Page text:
26 July, 2022
There has been an outbreak of severe acute hepatitis of unknown aetiology in children since 5th April 2022. 1,010 probable cases have been reported from 35 countries in five WHO Regions, as of 8th July 2022. Three additional countries have reported cases, however, as they are pending classification, they have not been included in the probable case count. On reviewing the probable cases, 2% (n=22) of children have died and 5% (n=46) of children have required liver transplants. There are possible links between severe acute hepatitis and a couple of respiratory illnesses, including the adenovirus with 21% (n=209) children testing positive by PCR, SARS-CoV-2 with 8% (n=78) children testing positive by PCR, however data on serology results are limited 1.
The Distribution of Probable Cases
Figure one below highlights the distribution of probable hepatitis cases in children, with 48% (n=484) of the global probable cases reported from the WHO European Region (21 countries) of which 27% (n=272) of the global probable cases have been reported in the United Kingdom and Ireland. 43% (n=435) of the global probable cases have been reported in the Regions of the Americas of which 33% (n=334) of the global probable cases have been reported in the United States of America 1. Whilst seventeen countries have reported more than 5 probable cases, it is likely that the actual number of cases may be underestimated, partly due to the limited enhanced surveillance systems in place. The latest assessment conducted by the UN health agency found that the risk of this paediatric hepatitis outbreak spreading is ‘moderate’ 2.
Figure 1: Distribution of probable cases of severe acute hepatitis of unknown aetiology in children by country, as of 8 July 2022 (n=1,010), 5 PM CEST 1
Figure 2: Symptoms of severe acute hepatitis in children 3
Laboratory Testing of Cases
Laboratory testing has excluded the hepatitis A-E viruses, according to the WHO working case definition (figure 3) 1. The aetiology and pathogenetic mechanisms are still under investigation. There’s a possible correlation between the adenovirus and acute hepatitis in children, but all other hypotheses and co-factors are being investigated 4.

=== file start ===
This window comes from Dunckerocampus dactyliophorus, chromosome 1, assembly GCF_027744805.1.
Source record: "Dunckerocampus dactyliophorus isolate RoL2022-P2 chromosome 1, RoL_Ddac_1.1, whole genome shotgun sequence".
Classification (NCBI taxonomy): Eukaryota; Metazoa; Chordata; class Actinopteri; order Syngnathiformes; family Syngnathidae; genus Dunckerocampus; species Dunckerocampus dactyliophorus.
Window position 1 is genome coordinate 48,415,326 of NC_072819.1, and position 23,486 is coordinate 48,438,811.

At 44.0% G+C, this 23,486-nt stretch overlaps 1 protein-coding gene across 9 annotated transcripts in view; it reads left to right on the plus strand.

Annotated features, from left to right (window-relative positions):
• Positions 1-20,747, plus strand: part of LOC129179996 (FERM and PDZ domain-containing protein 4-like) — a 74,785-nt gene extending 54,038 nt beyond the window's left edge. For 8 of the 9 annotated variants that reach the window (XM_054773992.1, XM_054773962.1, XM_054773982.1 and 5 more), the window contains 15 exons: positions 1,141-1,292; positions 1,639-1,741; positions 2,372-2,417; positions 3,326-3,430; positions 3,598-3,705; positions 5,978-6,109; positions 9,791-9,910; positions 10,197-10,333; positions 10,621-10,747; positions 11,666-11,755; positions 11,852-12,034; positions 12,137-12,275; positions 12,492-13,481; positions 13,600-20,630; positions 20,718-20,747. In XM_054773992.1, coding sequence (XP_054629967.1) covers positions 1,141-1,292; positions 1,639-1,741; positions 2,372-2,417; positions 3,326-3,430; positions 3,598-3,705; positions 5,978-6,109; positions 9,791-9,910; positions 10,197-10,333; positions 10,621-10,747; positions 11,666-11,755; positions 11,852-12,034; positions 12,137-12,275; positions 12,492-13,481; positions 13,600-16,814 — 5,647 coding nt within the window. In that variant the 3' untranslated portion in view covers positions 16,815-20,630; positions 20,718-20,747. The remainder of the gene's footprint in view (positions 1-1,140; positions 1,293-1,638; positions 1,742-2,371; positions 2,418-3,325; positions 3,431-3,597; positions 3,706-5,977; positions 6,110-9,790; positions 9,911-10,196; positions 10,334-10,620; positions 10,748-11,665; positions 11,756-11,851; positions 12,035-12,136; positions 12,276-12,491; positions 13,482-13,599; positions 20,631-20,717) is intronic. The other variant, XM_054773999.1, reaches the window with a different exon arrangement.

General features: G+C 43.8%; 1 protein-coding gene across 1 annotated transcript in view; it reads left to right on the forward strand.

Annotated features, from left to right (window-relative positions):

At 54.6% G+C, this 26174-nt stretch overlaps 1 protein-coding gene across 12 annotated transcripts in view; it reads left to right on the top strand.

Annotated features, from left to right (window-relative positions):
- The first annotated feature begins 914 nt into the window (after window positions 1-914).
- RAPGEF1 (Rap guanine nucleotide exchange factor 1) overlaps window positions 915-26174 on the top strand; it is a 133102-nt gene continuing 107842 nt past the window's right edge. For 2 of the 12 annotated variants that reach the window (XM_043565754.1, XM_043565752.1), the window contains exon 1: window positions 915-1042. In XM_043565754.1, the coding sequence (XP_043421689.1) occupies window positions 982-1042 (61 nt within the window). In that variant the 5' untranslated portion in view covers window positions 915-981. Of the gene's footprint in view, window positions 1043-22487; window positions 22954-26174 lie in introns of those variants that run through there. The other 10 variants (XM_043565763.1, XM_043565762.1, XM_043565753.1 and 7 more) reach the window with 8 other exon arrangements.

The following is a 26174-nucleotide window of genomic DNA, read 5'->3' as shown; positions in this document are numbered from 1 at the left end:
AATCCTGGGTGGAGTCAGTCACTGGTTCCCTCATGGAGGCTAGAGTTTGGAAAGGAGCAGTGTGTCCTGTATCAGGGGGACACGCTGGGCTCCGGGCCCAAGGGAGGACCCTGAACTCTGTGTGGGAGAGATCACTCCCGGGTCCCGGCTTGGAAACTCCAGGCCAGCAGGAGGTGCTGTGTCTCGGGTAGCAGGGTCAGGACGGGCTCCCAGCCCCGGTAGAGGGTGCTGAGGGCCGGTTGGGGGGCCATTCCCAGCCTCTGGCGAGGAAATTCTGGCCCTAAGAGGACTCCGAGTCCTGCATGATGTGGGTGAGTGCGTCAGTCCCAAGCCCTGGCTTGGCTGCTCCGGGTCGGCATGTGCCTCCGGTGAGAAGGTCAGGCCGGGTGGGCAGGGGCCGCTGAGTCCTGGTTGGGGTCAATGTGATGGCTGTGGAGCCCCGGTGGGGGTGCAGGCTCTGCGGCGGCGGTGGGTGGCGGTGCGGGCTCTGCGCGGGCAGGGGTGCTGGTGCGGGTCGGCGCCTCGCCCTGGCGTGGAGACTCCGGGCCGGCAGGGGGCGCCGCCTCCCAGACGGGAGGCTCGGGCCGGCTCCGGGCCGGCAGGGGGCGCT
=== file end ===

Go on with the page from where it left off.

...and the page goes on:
In 52% (193/368) of cases in the European Region, the adenovirus was detected, however it was only detected in 9% (5/58) of cases in Japan. It is challenging to fully assess the extent of the adenovirus in these cases due to the limited adenovirus surveillance in most countries. SARS-CoV-2 has been detected in some cases, however the data of the serology results is limited 1.
Figure 3: WHO working case definition of severe acute hepatitis of unknown aetiology 1
Hepatitis Testing Cannot Wait
Children presenting with symptoms of acute hepatitis cannot wait to be tested to rule out viral hepatitis A-E. Testing alanine aminotransferase (ALT) and aspartate aminotransferase (AST) levels will enable the extent of liver damage to be determined.
At Fortress, we offer a range of tests to aid in uncovering the mysterious child hepatitis outbreak:
For more information on the assays offer by Fortress Diagnostics, please do not hesitate to email us at firstname.lastname@example.org to speak to our Sales Team.
- Severe acute hepatitis of unknown aetiology in children - Multi-country. https://www.who.int/emergencies/disease-outbreak-news/item/2022-DON400 (accessed 15 July 2022).
- United Nations. Mystery child hepatitis outbreak passes 1,000 recorded cases, says WHO. https://news.un.org/en/story/2022/07/1122442 (accessed 18 July 2022).
- Government of Canada. Acute severe hepatitis in children. https://www.canada.ca/en/public-health/services/diseases/acute-hepatitis-children.html (accessed 18 July 2022).
- European Centre for Disease Prevention and Control (ECDC). Joint ECDC-WHO Regional Office for Europe Hepatitis of Unknown Origin in Children Surveillance Bulletin. https://cdn.ecdc.europa.eu/novhep-surveillance/ (accessed 21 July 2022).